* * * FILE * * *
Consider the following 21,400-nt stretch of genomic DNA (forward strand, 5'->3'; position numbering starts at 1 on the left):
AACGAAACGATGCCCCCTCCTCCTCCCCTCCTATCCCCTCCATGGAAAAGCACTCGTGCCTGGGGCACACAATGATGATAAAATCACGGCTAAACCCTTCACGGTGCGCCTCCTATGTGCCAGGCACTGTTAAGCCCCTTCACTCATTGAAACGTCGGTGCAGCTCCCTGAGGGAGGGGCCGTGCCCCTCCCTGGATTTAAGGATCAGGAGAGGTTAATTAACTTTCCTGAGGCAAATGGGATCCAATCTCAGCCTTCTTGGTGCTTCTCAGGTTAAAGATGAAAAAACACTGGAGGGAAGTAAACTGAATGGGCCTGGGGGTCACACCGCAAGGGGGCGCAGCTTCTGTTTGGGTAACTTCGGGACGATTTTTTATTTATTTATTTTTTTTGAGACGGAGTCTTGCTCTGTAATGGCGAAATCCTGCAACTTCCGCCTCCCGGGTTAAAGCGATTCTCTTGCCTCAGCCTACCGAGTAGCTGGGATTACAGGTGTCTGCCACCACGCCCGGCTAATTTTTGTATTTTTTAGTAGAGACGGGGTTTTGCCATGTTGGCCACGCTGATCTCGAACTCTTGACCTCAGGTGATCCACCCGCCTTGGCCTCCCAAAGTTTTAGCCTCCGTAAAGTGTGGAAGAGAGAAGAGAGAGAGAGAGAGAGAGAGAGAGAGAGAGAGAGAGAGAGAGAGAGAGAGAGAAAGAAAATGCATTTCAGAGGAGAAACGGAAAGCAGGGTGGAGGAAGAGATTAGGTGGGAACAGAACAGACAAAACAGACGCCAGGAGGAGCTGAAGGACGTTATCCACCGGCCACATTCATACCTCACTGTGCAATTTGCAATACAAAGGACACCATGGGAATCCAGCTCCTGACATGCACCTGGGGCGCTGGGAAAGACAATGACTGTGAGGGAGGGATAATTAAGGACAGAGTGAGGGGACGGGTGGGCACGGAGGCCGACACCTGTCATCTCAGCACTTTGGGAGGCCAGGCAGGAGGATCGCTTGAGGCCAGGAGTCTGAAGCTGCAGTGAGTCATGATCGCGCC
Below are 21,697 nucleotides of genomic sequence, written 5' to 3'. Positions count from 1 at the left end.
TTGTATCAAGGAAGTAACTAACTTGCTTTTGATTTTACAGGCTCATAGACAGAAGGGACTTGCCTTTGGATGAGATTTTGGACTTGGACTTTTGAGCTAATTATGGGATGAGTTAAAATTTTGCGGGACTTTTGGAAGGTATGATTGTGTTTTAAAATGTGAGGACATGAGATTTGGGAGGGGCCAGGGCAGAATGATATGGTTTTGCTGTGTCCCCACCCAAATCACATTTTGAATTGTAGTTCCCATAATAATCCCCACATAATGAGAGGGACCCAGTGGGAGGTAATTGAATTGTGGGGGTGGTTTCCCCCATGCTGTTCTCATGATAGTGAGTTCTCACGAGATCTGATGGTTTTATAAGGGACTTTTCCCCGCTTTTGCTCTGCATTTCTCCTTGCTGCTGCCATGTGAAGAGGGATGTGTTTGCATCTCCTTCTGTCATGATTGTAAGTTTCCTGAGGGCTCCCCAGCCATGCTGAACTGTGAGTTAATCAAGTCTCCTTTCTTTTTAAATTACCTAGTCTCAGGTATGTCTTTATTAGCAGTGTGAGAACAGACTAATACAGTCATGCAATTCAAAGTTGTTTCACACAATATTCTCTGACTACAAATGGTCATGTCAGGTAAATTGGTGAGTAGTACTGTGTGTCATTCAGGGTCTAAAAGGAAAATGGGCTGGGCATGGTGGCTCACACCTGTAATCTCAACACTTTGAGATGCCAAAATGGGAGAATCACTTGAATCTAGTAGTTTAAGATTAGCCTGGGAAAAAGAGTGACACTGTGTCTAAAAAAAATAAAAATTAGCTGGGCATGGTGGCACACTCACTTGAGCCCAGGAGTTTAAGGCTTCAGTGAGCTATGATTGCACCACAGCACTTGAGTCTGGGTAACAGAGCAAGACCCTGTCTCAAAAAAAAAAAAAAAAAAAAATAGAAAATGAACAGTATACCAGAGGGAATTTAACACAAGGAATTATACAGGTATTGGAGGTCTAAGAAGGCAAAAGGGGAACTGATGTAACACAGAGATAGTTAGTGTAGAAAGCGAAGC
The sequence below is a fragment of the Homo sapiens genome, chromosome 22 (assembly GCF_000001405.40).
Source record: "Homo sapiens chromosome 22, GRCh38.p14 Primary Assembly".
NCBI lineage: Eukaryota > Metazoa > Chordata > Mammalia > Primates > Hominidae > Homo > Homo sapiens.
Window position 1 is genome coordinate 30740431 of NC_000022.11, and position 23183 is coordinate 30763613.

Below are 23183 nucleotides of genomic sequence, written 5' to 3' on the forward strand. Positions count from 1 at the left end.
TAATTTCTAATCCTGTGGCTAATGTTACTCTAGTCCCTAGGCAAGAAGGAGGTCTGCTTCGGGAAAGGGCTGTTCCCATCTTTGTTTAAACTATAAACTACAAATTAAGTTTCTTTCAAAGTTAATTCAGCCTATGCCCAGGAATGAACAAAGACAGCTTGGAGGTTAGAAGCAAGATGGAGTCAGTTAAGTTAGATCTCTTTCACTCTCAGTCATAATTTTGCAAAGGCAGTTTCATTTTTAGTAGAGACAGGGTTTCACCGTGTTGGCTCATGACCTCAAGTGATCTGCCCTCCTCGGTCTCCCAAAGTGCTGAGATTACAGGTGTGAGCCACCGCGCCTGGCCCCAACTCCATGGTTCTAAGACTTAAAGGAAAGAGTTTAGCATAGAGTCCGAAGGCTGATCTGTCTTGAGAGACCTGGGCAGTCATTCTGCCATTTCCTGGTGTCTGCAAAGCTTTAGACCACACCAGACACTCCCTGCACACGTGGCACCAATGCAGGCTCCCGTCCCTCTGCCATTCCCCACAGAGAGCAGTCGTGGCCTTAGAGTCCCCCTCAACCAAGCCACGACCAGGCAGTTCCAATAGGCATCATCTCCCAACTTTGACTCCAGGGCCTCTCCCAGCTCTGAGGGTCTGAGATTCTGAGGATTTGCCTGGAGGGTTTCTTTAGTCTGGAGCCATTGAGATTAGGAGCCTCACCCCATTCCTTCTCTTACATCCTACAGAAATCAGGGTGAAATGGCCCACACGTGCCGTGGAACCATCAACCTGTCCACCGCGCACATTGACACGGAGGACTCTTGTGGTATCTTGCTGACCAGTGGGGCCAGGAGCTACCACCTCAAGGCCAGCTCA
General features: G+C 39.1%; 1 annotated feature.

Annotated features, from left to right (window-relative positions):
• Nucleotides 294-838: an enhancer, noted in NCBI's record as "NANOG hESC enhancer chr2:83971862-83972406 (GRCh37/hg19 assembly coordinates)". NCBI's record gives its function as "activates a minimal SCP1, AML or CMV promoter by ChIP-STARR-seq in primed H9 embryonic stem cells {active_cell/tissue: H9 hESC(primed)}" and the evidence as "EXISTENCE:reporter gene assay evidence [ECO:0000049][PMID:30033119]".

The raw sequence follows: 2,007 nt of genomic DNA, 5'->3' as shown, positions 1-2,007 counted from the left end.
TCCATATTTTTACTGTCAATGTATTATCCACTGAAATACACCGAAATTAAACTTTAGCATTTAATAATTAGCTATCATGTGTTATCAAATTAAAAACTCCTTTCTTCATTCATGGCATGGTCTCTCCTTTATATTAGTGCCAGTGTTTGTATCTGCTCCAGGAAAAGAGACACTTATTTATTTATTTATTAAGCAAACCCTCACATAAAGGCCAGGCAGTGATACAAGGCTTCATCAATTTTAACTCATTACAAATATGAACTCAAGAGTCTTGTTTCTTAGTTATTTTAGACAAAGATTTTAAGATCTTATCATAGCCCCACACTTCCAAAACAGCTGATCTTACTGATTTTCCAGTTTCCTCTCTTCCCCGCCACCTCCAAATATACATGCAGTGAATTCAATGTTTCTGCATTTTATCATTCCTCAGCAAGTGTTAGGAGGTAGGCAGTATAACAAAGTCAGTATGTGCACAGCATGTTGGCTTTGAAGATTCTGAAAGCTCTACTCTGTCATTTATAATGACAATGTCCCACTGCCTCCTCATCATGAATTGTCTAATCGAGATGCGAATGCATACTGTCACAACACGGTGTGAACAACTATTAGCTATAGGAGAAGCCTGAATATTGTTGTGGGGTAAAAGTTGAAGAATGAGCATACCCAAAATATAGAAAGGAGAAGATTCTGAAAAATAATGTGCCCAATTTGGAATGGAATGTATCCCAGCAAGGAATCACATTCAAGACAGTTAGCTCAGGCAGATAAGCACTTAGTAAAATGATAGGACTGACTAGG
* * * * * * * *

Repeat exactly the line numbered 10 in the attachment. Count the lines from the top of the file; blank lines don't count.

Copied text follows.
TAATTTCTAATCCTGTGGCTAATGTTACTCTAGTCCCTAGGCAAGAAGGAGGTCTGCTTCGGGAAAGGGCTGTTCCCATCTTTGTTTAAACTATAAACTACAAATTAAGTTTCTTTCAAAGTTAATTCAGCCTATGCCCAGGAATGAACAAAGACAGCTTGGAGGTTAGAAGCAAGATGGAGTCAGTTAAGTTAGATCTCTTTCACTCTCAGTCATAATTTTGCAAAGGCAGTTTCATTTTTAGTAGAGACAGGGTTTCACCGTGTTGGCTCATGACCTCAAGTGATCTGCCCTCCTCGGTCTCCCAAAGTGCTGAGATTACAGGTGTGAGCCACCGCGCCTGGCCCCAACTCCATGGTTCTAAGACTTAAAGGAAAGAGTTTAGCATAGAGTCCGAAGGCTGATCTGTCTTGAGAGACCTGGGCAGTCATTCTGCCATTTCCTGGTGTCTGCAAAGCTTTAGACCACACCAGACACTCCCTGCACACGTGGCACCAATGCAGGCTCCCGTCCCTCTGCCATTCCCCACAGAGAGCAGTCGTGGCCTTAGAGTCCCCCTCAACCAAGCCACGACCAGGCAGTTCCAATAGGCATCATCTCCCAACTTTGACTCCAGGGCCTCTCCCAGCTCTGAGGGTCTGAGATTCTGAGGATTTGCCTGGAGGGTTTCTTTAGTCTGGAGCCATTGAGATTAGGAGCCTCACCCCATTCCTTCTCTTACATCCTACAGAAATCAGGGTGAAATGGCCCACACGTGCCGTGGAACCATCAACCTGTCCACCGCGCACATTGACACGGAGGACTCTTGTGGTATCTTGCTGACCAGTGGGGCCAGGAGCTACCACCTCAAGGCCAGCTCA